- "visual or audio content;
- the age of models on the site;
- whether advertising one the Web site is directed at children;
- information regarding the age of the actual or intended audience; and
- whether a site uses animated characters or other child-oriented features."
If a service does not target children, then actual knowledge means actual knowledge. Some websites gather statistical information on visitors without any thought that some visitors may be children or intention to market or serve those visitors - if a site asks and knows, then it is under COPPA. Once the site has actual knowledge, then it is stuck with it. Conversely, what about lying kids. According to COPPA, if the kid visits a site and lies about his age, then the kid is not that site's problem. If nothing about a visitor’s presence informs a website that the visitor is a child, then the site lack s actual knowledge.
One area of concern is monitored online communities such as email groups or chat rooms. If the community targets children or if the visitor reveals that the visitor is a child, then the operators of the community must comply with COPPA. One action the community monitor can take is to strip out all personal information from the messages prior to permitting them to be posted. This is sufficient and does not require further parental consent. Operators may elect, instead of stripping out such material, to gain the consent of parents for their children’s participation. These rules do not apply to unmonitored communities. This is likely to pose a significant challenge to monitored communities that do not target children and are not accustomed to COPPA who are suddenly confronted with a message that states, "Hi, my name is Tommy, I’m in the 6th grade and I am doing a research project..."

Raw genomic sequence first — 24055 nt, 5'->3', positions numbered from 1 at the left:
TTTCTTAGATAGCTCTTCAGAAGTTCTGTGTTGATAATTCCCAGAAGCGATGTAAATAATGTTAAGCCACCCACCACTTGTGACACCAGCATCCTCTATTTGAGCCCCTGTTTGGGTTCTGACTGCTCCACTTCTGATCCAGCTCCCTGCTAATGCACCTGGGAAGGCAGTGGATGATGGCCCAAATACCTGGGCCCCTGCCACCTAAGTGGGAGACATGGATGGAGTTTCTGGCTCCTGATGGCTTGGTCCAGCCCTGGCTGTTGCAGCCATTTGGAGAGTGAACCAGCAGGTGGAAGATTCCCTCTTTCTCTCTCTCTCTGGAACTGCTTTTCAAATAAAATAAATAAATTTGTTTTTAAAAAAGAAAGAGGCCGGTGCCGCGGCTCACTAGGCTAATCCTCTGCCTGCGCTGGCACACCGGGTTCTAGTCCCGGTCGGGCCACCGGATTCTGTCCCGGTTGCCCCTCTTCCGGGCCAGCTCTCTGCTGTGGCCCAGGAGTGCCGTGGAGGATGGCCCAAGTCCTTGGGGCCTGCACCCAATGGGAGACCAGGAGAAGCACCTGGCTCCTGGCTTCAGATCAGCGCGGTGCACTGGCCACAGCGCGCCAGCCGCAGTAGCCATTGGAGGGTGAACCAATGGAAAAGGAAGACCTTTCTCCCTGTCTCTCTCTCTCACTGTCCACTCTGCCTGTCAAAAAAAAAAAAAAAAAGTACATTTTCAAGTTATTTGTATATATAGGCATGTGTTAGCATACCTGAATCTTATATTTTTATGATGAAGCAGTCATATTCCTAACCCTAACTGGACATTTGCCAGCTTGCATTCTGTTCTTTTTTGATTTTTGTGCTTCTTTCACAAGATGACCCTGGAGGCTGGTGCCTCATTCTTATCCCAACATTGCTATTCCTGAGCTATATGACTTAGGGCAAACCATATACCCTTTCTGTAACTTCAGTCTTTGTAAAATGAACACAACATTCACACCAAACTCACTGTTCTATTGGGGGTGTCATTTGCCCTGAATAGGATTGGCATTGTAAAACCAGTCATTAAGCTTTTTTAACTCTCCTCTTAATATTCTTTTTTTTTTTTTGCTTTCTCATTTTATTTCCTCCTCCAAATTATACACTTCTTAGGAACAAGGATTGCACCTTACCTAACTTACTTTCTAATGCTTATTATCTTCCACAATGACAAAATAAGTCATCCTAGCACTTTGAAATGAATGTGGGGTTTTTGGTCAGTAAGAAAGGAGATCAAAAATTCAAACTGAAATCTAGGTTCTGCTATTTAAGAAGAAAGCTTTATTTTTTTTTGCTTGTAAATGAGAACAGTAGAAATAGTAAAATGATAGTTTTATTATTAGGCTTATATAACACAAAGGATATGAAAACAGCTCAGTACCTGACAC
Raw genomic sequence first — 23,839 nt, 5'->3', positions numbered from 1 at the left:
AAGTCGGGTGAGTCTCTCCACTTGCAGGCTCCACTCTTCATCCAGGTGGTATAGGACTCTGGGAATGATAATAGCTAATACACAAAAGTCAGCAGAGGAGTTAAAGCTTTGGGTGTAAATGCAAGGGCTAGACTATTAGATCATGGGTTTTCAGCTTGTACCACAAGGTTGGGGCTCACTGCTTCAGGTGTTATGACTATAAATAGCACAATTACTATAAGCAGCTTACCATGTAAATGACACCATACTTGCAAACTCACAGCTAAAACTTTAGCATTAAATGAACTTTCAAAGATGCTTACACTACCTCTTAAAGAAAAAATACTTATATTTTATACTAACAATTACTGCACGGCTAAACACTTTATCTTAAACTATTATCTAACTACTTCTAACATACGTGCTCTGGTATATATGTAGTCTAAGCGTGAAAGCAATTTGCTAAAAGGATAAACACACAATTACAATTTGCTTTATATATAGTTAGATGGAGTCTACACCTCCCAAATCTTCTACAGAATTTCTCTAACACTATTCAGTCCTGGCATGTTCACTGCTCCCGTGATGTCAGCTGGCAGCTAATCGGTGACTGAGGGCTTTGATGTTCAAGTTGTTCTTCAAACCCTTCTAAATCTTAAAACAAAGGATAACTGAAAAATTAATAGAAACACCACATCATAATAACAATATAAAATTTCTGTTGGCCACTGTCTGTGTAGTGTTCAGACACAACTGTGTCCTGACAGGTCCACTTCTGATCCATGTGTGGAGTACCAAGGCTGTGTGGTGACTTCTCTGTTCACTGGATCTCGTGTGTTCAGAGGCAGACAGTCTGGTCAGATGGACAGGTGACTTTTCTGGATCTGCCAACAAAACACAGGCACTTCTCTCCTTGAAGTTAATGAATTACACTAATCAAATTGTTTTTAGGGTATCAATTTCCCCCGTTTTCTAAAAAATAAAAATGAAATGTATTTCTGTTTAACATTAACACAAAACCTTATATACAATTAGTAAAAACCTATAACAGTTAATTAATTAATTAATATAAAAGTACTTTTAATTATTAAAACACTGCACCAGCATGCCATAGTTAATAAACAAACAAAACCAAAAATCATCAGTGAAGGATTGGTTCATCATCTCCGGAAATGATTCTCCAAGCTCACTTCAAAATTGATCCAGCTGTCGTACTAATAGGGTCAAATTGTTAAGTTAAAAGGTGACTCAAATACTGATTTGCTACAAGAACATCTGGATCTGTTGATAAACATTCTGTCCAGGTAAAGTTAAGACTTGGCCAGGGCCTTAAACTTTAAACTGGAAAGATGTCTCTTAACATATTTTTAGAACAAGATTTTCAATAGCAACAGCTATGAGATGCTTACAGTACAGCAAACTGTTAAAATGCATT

WHAT IS "PERSONAL INFORMATION" (aka PII) ?
At issue with COPPA is the collection of personal information. Personal information means individually identifiable information and includes a first and last name, a physical address, an e-mail address, screen name, or other online identifier, a telephone number, a social security number, or a cookie or other persistent identifier. [COPPA Sec. 1302(8)] [See also CPNI, ECPA] It also means any additional information collected from the child in combination with any of the above items. In other words, once a firm has collected personal information from a child, all additional information collected is likewise infected. In order to fall under COPPA, this information must be collected online (if, for example, the visitor prints off a form and then mails in the information, it would not then fall under COPPA).